52. III P. MALAURIE, supra note 39, at 288 (1984) (VENTES).

53. J. CARBONNIER, supra note 39, No. 80; III P. MALAURIE, supra note 39, at 288.

54. See, e.g., U.C.C. 2-608.

55. Convention, supra note 1, art. 26. Such termination is of course possible in cases of fundamental breach, because that is the function of this concept. But it is equally applicable in cases of failure to deliver, failure to pay, or failure to accept delivery, even if such acts do not result in fundamental breaches, probably because such failures could turn out to be nothing more than delays without foreseeable consequences. Convention, supra note 1, arts. 49, 64.

In such cases, all that is necessary is that the party who intends to terminate the contract put the other party on notice to perform his obligation by means of a type of notification unknown in French law, and borrowed from German law, known as "Nachfrist." "[Either party] may fix an additional period of time of reasonable length for performance by [the other party] of his obligations." Id. arts. 47, 63.

56. A party may suspend the performance of his obligations if, after the conclusion of the contract, it becomes apparent that the other party will not perform a substantial part of his obligations as a result of: (a) a serious deficiency in his ability to perform or in his credit worthiness; or (b) his conduct in preparing to perform or in performing the contract.

Convention, supra note 1, art. 71, para. 1.

57. "If prior to the date for performance of the contract it is clear that one of the parties will commit a fundamental breach of contract, the other party may declare the contract avoided." Id. art. 72.

58. U.C.C. 2-610.

59. J. CARBONNIER, supra note 39, No. 84; J. GHESTIN, supra note 39, No. 12, at 8; R. WEILL & F. TERRE, DROIT CIVIL, LES OBLIGATIONS NO. 465 (1980).

60. II-1 H.L. & J. MAZEAUD, supra note 29, NO. 934; 111-12 id. No. 947.

61. If the contract is avoided and if, in a reasonable manner, and within a reasonable time after avoidance, the buyer has bought goods in replacement or the seller has resold the goods, the party claiming damages may recover the difference between the contract price and the price in the substitute transaction as well as any further damages recoverable under Article 74.

Convention, supra note 1, art. 75.

62. U.C.C. 2-712.

63. If the seller has delivered goods before the date for delivery, he may, up to that date, deliver any missing part or makeup any deficiency in the quantity of the goods delivered, or deliver goods in replacement of any nonconforming goods, delivered or remedy any lack of conformity in the goods delivered, provided that the exercise of this right does not cause the buyer unreasonable inconvenience or unreasonable expense. However, the buyer retains any right to claim damages as provided for in this Convention. Id. art. 48, para 1.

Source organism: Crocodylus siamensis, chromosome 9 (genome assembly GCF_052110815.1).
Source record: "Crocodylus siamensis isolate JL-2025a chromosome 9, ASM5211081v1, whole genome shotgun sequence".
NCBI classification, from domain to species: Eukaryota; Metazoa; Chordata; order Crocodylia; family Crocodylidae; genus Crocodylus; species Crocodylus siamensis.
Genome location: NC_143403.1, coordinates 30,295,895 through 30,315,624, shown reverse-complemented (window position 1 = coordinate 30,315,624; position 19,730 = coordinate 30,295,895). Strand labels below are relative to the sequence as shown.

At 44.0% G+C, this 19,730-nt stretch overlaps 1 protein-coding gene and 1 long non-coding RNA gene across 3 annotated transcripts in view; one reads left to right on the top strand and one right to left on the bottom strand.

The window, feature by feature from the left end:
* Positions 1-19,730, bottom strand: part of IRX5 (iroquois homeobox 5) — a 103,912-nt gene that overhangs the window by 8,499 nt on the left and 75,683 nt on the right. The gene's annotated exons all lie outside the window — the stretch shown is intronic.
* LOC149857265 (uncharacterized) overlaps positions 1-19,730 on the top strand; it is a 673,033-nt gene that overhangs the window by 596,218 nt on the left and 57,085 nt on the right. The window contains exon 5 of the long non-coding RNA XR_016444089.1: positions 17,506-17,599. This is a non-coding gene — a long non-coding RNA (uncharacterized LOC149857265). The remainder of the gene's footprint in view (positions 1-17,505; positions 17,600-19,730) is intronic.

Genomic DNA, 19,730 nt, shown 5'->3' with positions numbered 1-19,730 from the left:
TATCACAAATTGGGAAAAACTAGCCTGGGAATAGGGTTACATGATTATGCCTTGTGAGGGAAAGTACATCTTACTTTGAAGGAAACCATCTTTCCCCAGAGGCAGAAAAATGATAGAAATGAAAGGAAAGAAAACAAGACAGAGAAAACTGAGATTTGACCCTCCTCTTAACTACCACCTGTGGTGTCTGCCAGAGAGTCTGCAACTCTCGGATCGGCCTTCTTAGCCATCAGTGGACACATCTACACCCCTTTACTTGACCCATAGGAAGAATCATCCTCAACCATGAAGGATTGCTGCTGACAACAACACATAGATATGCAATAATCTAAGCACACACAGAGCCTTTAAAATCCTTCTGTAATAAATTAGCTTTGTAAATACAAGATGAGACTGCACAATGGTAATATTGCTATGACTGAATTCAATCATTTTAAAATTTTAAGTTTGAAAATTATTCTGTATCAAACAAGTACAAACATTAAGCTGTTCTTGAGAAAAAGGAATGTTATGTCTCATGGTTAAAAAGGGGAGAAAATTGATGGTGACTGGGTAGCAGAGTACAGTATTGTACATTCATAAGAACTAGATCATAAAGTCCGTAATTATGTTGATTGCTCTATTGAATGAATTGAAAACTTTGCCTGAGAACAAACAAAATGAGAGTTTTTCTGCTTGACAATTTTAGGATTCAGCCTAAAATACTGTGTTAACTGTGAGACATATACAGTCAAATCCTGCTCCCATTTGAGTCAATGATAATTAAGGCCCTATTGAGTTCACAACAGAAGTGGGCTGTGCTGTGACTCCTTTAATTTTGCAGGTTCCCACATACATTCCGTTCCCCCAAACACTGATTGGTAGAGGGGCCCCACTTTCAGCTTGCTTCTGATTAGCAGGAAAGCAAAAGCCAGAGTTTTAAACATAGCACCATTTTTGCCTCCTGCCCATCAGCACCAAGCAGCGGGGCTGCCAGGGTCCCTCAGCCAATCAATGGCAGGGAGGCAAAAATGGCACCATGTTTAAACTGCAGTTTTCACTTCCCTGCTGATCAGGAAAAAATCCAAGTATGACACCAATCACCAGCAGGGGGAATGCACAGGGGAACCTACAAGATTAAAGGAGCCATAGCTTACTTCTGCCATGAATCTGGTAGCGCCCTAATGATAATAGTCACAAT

64. U.C.C. 2-508.

65. A party who relies on a breach of contract must take such measures as are reasonable in the circumstances to mitigate the loss, including loss of profit, resulting from the breach. If he fails to take such measures, the party in breach may claim a reduction in the damages in the amount by which the loss should have been mitigated. Id. art. 77.

66. S. Jarvin, L'Obligation de cooperer de bonne foi, in L'APPORT DE LA JURISPRUDENCE ARBITRALE 169 (ICC Publishing 1986); Goldman, La lex mercatoria dans les contrats et l'arbitrage internationaux: realite et perspectives, 1979 J. DROIT INT'L 475.

67. U.C.C. 2-615.

68. J. THIEFFRY & C. GRANIER, supra note 1.

69. Honnold Address, supra note 19.

70. U.C.C. 2-305.

71. III-2 H. L. & J. MAZEAUD, supra note 29, at 862; DROIT CIVIL, CONTRATS SPECIAUX (VENTES) 225.

72. See supra note 29.

73. U.C.C. 2-316.

74. J. HONNOLD, supra note 1.

75. J. THIEFFRY & C. GRANIER, supra note 1.

76. Such is the French law, see II-1 H. L. & J. MAZEAUD, supra note 29, No. 135; III-2 id., No. 792; J. THIEFFRY & C. GRANIER, supra note 1, at 66.

77. U.C.C. 2-201.

78. Under French law, a writing is required only for sales of certain things, mainly real estate (for which the contract must furthermore be entered into before a public officer called "notaire"), ships, boats and airplanes, etc. See III-2 H. L. & J. MAZEAUD, supra note 29, No. 776. This is not a condition of the contract's validity, however, but only of its effect towards third parties. Proof of sales agreements can be offered by any means against a merchant, but Law no. 525 of July 12, 1980, requires a writing for the proof of all sales above 5,000 French francs against nonmerchants. It thus modified article 1348 of the Civil Code and provides for exceptions where such a writing is not available. See III-2 H. L. & J. MAZEAUD, supra note 29, No. 775. For a comparison with American law, see C. LECUYER-THIEFFRY & P. THIEFFRY, supra note 1, at 141-42.

79. Neither the United States nor France has made the declaration of article 96, which allows Contracting States whose legislation requires writings to declare that the conclusion, modification, termination, offer, acceptance or any other indication of intent must be made in writing by derogation of articles 11 and 29 and part 2 of the Convention. Article 96 has been drafted in order to allow more formalistic countries, such as the USSR, to become parties to the Convention notwithstanding their desire to maintain their domestic law's requirement of writings.

80. Convention, supra, note 1, art. 18, para. 2; see also id. arts. 23, 24.

81. Schmidt, Negociation et Conclusion des Contrats, DALLOZ 90 (1982); II-1 H. L. & J. MAZEAUD, supra note 29, No 143. In sales by a nonmerchant, however, the contract is formed upon receipt of the acceptance. See II-1 H. L. & J. MAZEAUD, supra note 29, No. 143; III-2, id., No. 783.

82. Lansing & Hauserman, supra note 1.

83. Even when they are excessive, penalty clauses are not invalid under the Civil Code. Nevertheless, article 1152 has been modified in 1975 to read: "[T]he court may moderate or increase an agreed upon penalty if it is manifestly excessive or insufficient. Any provision to the contrary is void." C. CIV. art. 1152.

84. H. L. & J. MAZEAUD, note 29.

Pace Law School Institute of International Commercial Law - Last updated October 3, 2005